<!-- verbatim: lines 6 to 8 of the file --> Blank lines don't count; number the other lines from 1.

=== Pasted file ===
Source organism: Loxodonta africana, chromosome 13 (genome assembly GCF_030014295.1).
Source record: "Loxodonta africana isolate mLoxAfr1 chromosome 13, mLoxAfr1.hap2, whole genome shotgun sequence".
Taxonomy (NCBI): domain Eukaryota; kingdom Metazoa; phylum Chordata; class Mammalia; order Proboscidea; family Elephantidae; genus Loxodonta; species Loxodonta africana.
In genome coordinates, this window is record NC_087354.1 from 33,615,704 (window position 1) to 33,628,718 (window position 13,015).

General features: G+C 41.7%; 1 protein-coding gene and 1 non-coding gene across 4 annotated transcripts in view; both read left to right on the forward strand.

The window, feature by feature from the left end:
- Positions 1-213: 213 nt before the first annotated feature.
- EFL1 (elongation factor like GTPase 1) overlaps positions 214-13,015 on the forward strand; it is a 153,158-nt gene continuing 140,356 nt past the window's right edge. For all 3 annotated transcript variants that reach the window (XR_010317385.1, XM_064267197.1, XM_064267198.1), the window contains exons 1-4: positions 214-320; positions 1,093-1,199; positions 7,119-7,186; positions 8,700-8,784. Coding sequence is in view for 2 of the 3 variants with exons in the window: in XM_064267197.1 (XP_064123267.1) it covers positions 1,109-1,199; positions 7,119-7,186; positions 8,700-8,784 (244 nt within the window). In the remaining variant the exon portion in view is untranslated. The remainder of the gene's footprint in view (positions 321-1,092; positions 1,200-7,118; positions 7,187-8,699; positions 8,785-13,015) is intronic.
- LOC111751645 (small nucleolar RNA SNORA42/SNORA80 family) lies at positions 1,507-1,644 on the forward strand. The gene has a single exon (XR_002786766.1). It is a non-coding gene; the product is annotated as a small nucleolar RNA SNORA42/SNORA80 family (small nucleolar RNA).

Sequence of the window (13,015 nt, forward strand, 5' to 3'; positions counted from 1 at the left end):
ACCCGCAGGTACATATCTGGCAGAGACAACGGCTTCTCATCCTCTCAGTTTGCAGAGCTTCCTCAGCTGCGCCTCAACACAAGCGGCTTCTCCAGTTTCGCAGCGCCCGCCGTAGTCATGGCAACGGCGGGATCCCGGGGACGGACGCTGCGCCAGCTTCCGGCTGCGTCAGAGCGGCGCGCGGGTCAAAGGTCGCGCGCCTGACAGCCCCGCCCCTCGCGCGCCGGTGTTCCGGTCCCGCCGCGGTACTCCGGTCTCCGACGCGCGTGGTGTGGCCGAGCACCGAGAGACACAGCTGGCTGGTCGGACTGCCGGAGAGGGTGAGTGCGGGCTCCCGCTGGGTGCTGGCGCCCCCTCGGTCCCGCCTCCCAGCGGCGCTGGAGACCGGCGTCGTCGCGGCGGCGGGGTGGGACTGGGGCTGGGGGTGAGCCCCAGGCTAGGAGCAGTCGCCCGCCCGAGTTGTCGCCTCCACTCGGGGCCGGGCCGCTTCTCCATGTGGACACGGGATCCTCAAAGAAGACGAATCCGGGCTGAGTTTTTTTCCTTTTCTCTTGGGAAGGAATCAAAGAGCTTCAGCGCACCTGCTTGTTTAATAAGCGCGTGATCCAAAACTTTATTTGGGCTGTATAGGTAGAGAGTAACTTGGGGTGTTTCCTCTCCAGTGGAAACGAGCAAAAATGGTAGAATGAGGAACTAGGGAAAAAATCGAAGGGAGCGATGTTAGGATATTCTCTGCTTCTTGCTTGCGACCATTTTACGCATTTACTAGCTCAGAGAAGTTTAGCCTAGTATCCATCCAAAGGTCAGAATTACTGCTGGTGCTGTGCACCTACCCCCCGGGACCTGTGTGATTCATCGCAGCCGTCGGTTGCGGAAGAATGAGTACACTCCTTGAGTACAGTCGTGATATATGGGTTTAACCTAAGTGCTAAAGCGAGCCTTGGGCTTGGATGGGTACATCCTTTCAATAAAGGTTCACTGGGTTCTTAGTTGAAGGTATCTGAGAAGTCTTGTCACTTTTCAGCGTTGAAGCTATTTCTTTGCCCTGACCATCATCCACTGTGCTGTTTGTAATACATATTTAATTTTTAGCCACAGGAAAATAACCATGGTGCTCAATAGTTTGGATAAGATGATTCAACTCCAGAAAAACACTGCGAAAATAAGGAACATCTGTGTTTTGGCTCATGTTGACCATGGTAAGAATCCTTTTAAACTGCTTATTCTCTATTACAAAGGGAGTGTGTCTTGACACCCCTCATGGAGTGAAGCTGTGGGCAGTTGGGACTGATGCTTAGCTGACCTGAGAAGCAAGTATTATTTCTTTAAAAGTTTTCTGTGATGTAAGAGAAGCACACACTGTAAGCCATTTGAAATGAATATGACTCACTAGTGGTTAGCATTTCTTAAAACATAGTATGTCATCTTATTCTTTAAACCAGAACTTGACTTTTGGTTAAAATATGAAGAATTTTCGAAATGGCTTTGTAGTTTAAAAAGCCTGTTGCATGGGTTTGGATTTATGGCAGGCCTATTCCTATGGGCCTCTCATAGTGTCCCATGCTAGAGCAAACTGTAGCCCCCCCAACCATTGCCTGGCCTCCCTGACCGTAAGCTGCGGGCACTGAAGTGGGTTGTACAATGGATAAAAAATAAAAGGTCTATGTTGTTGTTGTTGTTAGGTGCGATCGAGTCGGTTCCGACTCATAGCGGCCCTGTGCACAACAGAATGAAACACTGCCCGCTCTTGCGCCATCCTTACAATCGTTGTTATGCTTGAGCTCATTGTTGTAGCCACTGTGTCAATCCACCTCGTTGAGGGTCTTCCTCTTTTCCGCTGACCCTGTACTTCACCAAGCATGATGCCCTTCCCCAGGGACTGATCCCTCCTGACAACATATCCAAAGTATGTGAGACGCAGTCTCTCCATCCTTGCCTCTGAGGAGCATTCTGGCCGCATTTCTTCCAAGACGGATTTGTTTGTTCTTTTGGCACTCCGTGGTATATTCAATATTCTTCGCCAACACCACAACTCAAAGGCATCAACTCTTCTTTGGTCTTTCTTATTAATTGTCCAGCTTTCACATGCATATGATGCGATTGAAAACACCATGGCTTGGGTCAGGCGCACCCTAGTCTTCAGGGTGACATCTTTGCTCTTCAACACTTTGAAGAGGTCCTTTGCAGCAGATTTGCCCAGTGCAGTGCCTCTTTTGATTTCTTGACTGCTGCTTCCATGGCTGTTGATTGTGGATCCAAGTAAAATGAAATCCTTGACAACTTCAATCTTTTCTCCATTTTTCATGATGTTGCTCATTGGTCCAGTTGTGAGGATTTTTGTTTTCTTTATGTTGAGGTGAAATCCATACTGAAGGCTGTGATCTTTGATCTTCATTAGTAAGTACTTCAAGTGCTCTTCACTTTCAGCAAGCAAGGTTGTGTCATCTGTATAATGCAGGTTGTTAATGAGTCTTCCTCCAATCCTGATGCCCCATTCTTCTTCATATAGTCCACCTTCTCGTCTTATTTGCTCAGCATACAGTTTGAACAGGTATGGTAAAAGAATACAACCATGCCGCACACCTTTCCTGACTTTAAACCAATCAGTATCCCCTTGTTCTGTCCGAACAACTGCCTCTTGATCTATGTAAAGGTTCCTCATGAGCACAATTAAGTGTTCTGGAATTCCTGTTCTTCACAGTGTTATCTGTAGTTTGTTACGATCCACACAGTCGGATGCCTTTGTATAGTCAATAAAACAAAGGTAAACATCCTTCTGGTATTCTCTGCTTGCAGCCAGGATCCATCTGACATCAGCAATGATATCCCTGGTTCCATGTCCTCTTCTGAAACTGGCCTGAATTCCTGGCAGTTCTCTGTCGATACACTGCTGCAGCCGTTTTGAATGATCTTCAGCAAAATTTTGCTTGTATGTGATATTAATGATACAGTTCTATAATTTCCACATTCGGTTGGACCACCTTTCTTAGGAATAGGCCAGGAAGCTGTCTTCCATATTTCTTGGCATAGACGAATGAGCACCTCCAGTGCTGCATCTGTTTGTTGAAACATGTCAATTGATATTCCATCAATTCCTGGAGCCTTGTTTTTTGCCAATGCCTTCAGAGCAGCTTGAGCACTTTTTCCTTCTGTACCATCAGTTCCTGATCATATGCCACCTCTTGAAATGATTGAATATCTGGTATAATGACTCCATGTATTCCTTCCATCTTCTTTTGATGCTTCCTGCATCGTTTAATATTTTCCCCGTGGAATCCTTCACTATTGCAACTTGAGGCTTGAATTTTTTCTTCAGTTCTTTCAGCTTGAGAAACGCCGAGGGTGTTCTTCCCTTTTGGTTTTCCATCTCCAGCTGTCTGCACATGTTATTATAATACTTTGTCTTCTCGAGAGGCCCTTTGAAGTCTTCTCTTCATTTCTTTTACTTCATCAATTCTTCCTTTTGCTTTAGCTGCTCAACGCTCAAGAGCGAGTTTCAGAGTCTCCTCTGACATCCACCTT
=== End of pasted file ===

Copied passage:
The window, feature by feature from the left end:
- Positions 1-213: 213 nt before the first annotated feature.
- EFL1 (elongation factor like GTPase 1) overlaps positions 214-13,015 on the forward strand; it is a 153,158-nt gene continuing 140,356 nt past the window's right edge. For all 3 annotated transcript variants that reach the window (XR_010317385.1, XM_064267197.1, XM_064267198.1), the window contains exons 1-4: positions 214-320; positions 1,093-1,199; positions 7,119-7,186; positions 8,700-8,784. Coding sequence is in view for 2 of the 3 variants with exons in the window: in XM_064267197.1 (XP_064123267.1) it covers positions 1,109-1,199; positions 7,119-7,186; positions 8,700-8,784 (244 nt within the window). In the remaining variant the exon portion in view is untranslated. The remainder of the gene's footprint in view (positions 321-1,092; positions 1,200-7,118; positions 7,187-8,699; positions 8,785-13,015) is intronic.